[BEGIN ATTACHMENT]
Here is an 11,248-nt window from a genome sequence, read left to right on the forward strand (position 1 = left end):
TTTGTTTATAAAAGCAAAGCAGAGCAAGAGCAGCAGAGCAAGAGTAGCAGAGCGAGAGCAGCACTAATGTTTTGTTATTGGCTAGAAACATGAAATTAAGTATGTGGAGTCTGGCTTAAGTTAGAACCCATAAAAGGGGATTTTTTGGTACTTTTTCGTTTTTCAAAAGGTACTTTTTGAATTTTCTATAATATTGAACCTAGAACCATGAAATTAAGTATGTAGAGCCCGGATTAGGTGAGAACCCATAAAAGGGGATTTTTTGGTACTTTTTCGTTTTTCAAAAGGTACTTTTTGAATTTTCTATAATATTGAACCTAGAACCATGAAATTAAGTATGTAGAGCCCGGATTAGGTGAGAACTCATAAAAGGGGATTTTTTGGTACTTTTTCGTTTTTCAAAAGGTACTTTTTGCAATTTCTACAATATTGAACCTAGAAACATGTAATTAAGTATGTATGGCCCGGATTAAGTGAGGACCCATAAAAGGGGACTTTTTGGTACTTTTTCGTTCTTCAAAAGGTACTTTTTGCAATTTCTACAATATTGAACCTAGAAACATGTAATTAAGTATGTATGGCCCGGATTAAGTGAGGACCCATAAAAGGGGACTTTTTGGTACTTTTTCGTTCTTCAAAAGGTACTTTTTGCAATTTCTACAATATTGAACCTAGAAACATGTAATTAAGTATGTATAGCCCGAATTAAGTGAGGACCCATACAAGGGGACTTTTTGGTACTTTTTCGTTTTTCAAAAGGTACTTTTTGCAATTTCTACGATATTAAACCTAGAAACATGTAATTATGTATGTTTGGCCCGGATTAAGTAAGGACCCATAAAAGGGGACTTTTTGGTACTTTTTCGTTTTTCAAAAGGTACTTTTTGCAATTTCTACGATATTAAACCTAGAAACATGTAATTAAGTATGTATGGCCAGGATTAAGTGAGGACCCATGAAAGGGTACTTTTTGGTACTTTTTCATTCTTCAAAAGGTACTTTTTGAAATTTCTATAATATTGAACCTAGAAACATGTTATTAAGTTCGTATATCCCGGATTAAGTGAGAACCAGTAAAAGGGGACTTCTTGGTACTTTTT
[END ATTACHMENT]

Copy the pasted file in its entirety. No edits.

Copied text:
Here is an 11,248-nt window from a genome sequence, read left to right on the forward strand (position 1 = left end):
TTTGTTTATAAAAGCAAAGCAGAGCAAGAGCAGCAGAGCAAGAGTAGCAGAGCGAGAGCAGCACTAATGTTTTGTTATTGGCTAGAAACATGAAATTAAGTATGTGGAGTCTGGCTTAAGTTAGAACCCATAAAAGGGGATTTTTTGGTACTTTTTCGTTTTTCAAAAGGTACTTTTTGAATTTTCTATAATATTGAACCTAGAACCATGAAATTAAGTATGTAGAGCCCGGATTAGGTGAGAACCCATAAAAGGGGATTTTTTGGTACTTTTTCGTTTTTCAAAAGGTACTTTTTGAATTTTCTATAATATTGAACCTAGAACCATGAAATTAAGTATGTAGAGCCCGGATTAGGTGAGAACTCATAAAAGGGGATTTTTTGGTACTTTTTCGTTTTTCAAAAGGTACTTTTTGCAATTTCTACAATATTGAACCTAGAAACATGTAATTAAGTATGTATGGCCCGGATTAAGTGAGGACCCATAAAAGGGGACTTTTTGGTACTTTTTCGTTCTTCAAAAGGTACTTTTTGCAATTTCTACAATATTGAACCTAGAAACATGTAATTAAGTATGTATGGCCCGGATTAAGTGAGGACCCATAAAAGGGGACTTTTTGGTACTTTTTCGTTCTTCAAAAGGTACTTTTTGCAATTTCTACAATATTGAACCTAGAAACATGTAATTAAGTATGTATAGCCCGAATTAAGTGAGGACCCATACAAGGGGACTTTTTGGTACTTTTTCGTTTTTCAAAAGGTACTTTTTGCAATTTCTACGATATTAAACCTAGAAACATGTAATTATGTATGTTTGGCCCGGATTAAGTAAGGACCCATAAAAGGGGACTTTTTGGTACTTTTTCGTTTTTCAAAAGGTACTTTTTGCAATTTCTACGATATTAAACCTAGAAACATGTAATTAAGTATGTATGGCCAGGATTAAGTGAGGACCCATGAAAGGGTACTTTTTGGTACTTTTTCATTCTTCAAAAGGTACTTTTTGAAATTTCTATAATATTGAACCTAGAAACATGTTATTAAGTTCGTATATCCCGGATTAAGTGAGAACCAGTAAAAGGGGACTTCTTGGTACTTTTT